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Alien Versus Predator 2 was a first-person shooter sequel released in 2001. This time around the game was developed by Monolith and once again the player could play through three separate campaigns as an Alien, Marine or Predator. This version featured a more developed plot than the original Alien Versus Predator and offered graphical and game-play improvements, a more balanced multiplayer mode and the ability to save during missions. It was an excellent title with a high level of polish and the overlapping story was unusually engaging for an FPS game.
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The game was set fifty years after the film Alien 3 and the action took place on a spaceship called the USS Verloc and a planet known as LV-1201. Once again the player had the option of playing through three campaigns as an Alien, Marine or Predator but in this release the storylines cleverly overlapped with each other and so at various points you would catch glimpses of the other storylines and see their impact on your current campaign.
Playing as a Marine you were cast in the role of Corporal Frosty and had to investigate the research facility on LV-1201 battling hordes of Aliens along the way in your struggle to rescue the surviving Marines stationed there. You also came across a Predator, an Alien/Predator hybrid and the Alien Queen herself before the action was through. The Marine role was the most accessible and you were equipped with standard weapons you’ll recognise from the films.
The Predator role once again featured an array of weapons and abilities including your shoulder mounted canons, throwing disc and wrist mounted blades. You could also engage infrared vision and your cloaking device for short bursts. The Predator storyline saw you captured by the Marines and then accidentally released during the Alien attack. It was a tricky challenge as you had to recover your weapons along the way and battle Aliens and Marines in your pursuit of the evil Marine General Rykov.
However, the best of the campaigns cast you in the role of an Alien. This progression featured one of my favourite openings to a game ever as you start the action embedded in the chest of an unfortunate Marine and have to munch your way out. To begin with you are small but very fast and you have to evade Marines and pick them off carefully in order to grow. As with the original game you can climb walls and run along the ceilings eviscerating your prey with claws, tail or slavering jaws.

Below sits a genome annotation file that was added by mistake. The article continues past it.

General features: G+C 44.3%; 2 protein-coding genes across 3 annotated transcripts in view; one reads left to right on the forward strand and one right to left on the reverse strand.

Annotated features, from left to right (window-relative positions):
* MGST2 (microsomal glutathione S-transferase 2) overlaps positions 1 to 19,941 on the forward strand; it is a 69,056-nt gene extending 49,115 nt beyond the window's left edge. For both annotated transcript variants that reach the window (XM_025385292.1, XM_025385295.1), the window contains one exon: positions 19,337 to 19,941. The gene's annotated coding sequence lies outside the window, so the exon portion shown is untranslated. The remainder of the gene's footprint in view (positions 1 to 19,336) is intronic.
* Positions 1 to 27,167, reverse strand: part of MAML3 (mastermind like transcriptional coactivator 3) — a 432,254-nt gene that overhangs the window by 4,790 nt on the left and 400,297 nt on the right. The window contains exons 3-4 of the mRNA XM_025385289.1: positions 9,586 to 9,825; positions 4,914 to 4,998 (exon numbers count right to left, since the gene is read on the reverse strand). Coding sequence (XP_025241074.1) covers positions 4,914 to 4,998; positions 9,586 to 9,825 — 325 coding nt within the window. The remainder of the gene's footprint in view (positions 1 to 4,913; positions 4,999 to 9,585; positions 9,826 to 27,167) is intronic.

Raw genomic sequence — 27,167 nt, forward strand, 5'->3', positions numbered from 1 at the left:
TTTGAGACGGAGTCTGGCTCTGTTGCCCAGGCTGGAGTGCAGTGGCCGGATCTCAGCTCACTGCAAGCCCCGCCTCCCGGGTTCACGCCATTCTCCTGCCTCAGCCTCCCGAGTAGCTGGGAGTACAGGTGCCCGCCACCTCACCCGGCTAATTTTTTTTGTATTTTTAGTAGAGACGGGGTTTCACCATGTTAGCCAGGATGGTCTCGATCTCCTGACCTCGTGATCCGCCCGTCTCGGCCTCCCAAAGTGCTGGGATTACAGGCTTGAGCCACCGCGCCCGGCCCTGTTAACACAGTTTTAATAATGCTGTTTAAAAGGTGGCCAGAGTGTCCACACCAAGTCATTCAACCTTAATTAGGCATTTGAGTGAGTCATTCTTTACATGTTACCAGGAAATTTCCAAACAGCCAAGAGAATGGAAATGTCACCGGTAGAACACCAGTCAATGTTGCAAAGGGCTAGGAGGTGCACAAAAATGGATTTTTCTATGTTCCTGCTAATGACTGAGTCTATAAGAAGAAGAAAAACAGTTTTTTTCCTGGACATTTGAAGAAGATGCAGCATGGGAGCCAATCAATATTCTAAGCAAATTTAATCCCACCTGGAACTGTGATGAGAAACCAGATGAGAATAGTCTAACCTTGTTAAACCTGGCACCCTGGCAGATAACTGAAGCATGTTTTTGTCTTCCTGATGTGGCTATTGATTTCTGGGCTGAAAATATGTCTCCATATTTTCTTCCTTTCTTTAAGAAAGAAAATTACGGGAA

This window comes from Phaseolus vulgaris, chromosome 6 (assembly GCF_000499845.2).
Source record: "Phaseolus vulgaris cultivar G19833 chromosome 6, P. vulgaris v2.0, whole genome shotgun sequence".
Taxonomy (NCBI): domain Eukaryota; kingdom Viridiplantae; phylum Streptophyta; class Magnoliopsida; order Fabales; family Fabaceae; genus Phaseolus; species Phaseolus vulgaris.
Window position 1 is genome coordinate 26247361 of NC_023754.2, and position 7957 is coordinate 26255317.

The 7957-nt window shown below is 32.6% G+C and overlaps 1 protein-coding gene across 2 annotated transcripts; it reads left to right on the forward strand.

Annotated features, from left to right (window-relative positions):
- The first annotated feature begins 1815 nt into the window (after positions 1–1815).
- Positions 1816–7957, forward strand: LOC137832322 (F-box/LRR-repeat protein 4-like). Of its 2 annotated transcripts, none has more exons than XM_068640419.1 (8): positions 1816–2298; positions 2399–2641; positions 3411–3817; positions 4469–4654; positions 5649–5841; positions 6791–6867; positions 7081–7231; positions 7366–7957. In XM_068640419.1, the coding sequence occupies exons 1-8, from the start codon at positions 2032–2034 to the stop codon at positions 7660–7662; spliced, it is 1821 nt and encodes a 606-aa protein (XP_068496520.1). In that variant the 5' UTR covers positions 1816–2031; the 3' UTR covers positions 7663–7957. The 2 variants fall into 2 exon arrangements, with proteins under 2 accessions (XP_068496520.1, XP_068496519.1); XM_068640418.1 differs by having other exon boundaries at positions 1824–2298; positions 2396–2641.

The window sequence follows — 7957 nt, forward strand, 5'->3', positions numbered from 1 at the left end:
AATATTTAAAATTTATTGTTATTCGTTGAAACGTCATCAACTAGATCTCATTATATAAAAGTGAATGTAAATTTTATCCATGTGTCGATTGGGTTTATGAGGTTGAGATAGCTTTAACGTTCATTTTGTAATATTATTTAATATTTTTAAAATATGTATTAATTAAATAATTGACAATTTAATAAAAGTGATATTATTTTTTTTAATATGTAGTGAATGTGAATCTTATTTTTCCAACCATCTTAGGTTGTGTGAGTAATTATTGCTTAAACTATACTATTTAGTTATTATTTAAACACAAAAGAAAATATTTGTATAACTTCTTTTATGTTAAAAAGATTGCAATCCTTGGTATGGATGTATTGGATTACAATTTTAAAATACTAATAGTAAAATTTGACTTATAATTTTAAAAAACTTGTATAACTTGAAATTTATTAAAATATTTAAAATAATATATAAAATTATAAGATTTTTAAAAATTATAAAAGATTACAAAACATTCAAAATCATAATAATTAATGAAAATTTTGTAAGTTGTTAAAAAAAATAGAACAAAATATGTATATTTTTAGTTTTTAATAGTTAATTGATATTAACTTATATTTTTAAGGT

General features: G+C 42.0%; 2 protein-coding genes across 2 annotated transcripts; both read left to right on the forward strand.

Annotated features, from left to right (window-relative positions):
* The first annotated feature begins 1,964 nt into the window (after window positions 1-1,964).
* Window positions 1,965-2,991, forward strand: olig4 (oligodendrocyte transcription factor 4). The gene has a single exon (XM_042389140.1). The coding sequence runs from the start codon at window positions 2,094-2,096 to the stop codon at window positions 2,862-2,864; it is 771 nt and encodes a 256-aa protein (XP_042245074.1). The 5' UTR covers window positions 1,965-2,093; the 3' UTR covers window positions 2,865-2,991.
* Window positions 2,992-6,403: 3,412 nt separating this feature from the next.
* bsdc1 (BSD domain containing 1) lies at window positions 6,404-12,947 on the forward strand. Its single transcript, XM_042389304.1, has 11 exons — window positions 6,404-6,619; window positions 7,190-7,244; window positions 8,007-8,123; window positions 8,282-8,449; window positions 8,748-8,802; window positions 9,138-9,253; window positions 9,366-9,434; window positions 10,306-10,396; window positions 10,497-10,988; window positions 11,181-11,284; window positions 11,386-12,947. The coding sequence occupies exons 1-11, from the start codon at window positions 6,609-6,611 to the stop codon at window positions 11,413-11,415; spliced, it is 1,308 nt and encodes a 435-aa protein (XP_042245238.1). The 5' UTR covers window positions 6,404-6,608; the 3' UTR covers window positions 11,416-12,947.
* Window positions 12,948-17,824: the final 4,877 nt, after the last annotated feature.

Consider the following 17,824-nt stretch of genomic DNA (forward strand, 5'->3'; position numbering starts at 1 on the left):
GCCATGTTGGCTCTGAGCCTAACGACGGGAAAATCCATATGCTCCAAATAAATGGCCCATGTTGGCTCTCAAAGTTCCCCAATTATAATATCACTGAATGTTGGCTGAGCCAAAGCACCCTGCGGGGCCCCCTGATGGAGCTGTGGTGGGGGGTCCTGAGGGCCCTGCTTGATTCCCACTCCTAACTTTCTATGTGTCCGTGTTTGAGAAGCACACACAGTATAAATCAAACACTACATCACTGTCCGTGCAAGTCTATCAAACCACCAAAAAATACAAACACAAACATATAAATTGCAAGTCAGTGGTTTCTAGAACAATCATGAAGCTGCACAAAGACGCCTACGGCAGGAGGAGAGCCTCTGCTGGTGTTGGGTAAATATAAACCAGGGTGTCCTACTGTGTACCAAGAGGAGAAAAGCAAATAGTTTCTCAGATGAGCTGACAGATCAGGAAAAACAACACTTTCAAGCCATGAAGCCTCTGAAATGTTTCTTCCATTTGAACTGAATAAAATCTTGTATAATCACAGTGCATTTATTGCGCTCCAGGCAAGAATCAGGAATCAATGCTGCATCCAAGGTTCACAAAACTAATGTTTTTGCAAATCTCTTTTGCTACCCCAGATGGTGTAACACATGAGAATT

The single player campaigns offered a few hours of entertainment each and the overlapping storylines made it an extremely enjoyable experience. However the game really came in to its own with the excellent reworked multiplayer action.
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This game looked a lot better than the original Alien Versus Predator and it really captured the atmosphere and look of the original films. Once again the human architecture worked best and while the blocky space corridor environments were hardly breathtaking the maps were very well designed and accommodated the linear progression extremely well. The character models were also greatly improved from the original with the Marines clearly recognisable and the Aliens capable of growing through the various stages of development from Face-hugger, to Chest-burster, all the way up to Alien Queen.
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The multiplayer modes were reworked and while the co-op mode from the original was removed they added assault and defend options in addition to the standard Deathmatch, Team Deathmatch and Last Man Standing modes. They also added an evacuation mode but the best fun was still to be found in Team Deathmatch. The most interesting aspect of the Multiplayer game, playing as an Alien, was the ability to grow into a larger version of the species.
Tactically the game worked well, while the Predators were still the most powerful option their numbers could be limited and Marines who stuck together as a squad could definitely hold their own. When it came to tight areas of the map the fast running Aliens ruled the roost and the addition of a leaping move made it easier to compete against the heavily tooled up Marines and Predators.
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This was graphically a big leap up from the original and consequently the system requirements jumped as well however they are still fairly basic by modern standards. All you need to run the game is a 450MHz CPU, 128 MB RAM, DirectX 8 capable video card and sound card and around 500MB of hard drive space. The game ran brilliantly in single player but the multiplayer was very laggy on release, something the developers fixed with a patch soon after.
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Surprisingly this release was criticised for being too similar to the original but personally I think it offered a number of improvements. The most obvious addition that gamers were crying out for was the ability to save during a mission, something which was missing in the original game. The developers also achieved a higher standard visually and produced a better designed multiplayer option which was more balanced and featured some great maps. All in all Alien Versus Predator 2 was an excellent FPS title and represented great value for money in terms of content and replay value, not to mention some fantastic Alien action.